How do we turn off the immune system activated?

A forum to discuss Chronic Cerebrospinal Venous Insufficiency and its relationship to Multiple Sclerosis.

Re: How do we turn off the immune system activated?

Postby sou » Sun Nov 13, 2011 10:59 am

Vikingquest wrote:MS has a substantial autoimmune component and that is a fact.


This is not a fact. This is a speculation, based on (so far) unproven hypotheses. If anybody have any proof, here is the Nobel prize.
Shortest joke: "We may not be able to cure MS but we can manage its symptoms."
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Re: How do we turn off the immune system activated?

Postby sou » Sun Nov 13, 2011 11:04 am

Cece wrote:But a double-whammy of stopping the damage (if CCSVI venoplasty can stop the damage) and then remyelinating is a beautiful idea.


No, it isn't.

Comi G. Is it clinically relevant to repair focal multiple sclerosis lesions? J. Neurol. Sci 2008 Feb;265(1-2):17-20.

There is much more damage to the CNS than myelin.
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Re: How do we turn off the immune system activated?

Postby Cece » Sun Nov 13, 2011 12:24 pm

http://www.ncbi.nlm.nih.gov/pubmed/21904791
Myelin regeneration in multiple sclerosis: targeting endogenous stem cells.

Huang JK, Fancy SP, Zhao C, Rowitch DH, Ffrench-Constant C, Franklin RJ.

Source

MRC Cambridge Centre for Stem Cell Biology and Regenerative Medicine, and Department of Veterinary Medicine, University of Cambridge, Madingley Road, Cambridge, United Kingdom, CB3 0ES.

Abstract

Regeneration of myelin sheaths (remyelination) after central nervous system demyelination is important to restore saltatory conduction and to prevent axonal loss. In multiple sclerosis, the insufficiency of remyelination leads to the irreversible degeneration of axons and correlated clinical decline. Therefore, a regenerative strategy to encourage remyelination may protect axons and improve symptoms in multiple sclerosis. We highlight recent studies on factors that influence endogenous remyelination and potential promising pharmacological targets that may be considered for enhancing central nervous system remyelination.

There is gray matter damage, there is NAWM, there are jugular malformations, there is a diminishing-over-time capability of plasticity, there is demyelination. I say we do our best to address as many of these issues as we can!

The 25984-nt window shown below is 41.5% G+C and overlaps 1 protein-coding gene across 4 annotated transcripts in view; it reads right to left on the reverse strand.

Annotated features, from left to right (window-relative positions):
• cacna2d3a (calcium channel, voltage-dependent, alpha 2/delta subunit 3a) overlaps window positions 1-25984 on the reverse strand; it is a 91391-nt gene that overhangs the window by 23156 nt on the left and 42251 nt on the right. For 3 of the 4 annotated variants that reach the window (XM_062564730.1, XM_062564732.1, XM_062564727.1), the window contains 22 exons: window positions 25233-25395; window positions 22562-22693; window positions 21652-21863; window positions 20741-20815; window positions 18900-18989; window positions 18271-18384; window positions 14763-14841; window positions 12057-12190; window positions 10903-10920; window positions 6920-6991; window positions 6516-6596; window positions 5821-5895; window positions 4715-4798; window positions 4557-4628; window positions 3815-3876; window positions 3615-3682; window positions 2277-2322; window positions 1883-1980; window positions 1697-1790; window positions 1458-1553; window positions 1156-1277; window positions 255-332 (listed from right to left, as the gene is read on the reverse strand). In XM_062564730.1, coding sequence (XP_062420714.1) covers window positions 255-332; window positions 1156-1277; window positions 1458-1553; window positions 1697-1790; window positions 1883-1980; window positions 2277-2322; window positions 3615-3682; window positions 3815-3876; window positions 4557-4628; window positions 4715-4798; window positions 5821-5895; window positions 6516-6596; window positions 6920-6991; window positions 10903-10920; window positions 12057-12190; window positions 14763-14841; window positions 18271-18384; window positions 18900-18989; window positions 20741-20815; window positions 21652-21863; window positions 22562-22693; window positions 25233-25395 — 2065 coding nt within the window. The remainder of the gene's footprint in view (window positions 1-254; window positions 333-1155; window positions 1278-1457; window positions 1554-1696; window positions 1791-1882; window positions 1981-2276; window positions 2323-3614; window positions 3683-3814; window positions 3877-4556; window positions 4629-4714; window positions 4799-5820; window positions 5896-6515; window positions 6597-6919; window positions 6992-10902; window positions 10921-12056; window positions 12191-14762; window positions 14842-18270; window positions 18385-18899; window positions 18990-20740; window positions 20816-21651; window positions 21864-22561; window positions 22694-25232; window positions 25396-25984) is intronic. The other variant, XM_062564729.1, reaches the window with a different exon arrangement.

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Re: How do we turn off the immune system activated?

Postby orion98665 » Thu Nov 17, 2011 7:55 pm

Vikingquest wrote:"Autoimmune theory is almost debunked"

Seriously, all credibility just went out of the window. MS has a substantial autoimmune component and that is a fact. CCSVI has a success rate which is all over the map, it is the most unreliable treatment out there. HSCT has an 80% success rate across the board with a 100% rate with RRMS, give or take a few percentage points, that's pretty spectacular. If ablating the immune system does this, then to claim that that ms isn't an autoimmune disease is just silly.




Thought this article was interesting:

http://www.expert-reviews.com/doi/full/ ... /ern.10.69

Or this one

http://www.ncbi.nlm.nih.gov/pmc/article ... ool=pubmed
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Re: How do we turn off the immune system activated?

Postby Cece » Thu Nov 17, 2011 8:47 pm

First, nearly 60 years of EAE-based research yielded not a single MS-halting therapy. This in itself should be an important reason to consider a shift in research direction

Second, neurodegeneration is now regarded as an important component in MS. It is neurodegeneration rather than demyelination that contributes to long-term disability. Several pathological and MRI studies indicate that grey matter involvement is early and extensive. Axonal transection may be degenerative, inflammatory or both, but brain and spinal cord atrophy is considered to be the direct result of neurodegeneration. If we accept axonal degeneration and neuronal loss to be essential features, then MS no longer fulfils the original criteria of a primary demyelinative disease and comparison with EAE becomes even less apposite.

Third, the most neglected aspect of MS research is prevention, and we believe that this again is explained by the erroneous assumption of autoimmunity.

Finally, of all the environmental risk factors associated with MS, vitamin D seems the most easily modified.22 In a longitudinal follow-up study of over 90 000 women, those taking vitamin D supplements had a 40% lower incidence of MS than those who did not
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Re: How do we turn off the immune system activated?

Postby orion98665 » Fri Nov 18, 2011 6:51 pm

Just another interesting research paper:

http://www.expert-reviews.com/doi/full/ ... ern.10.174
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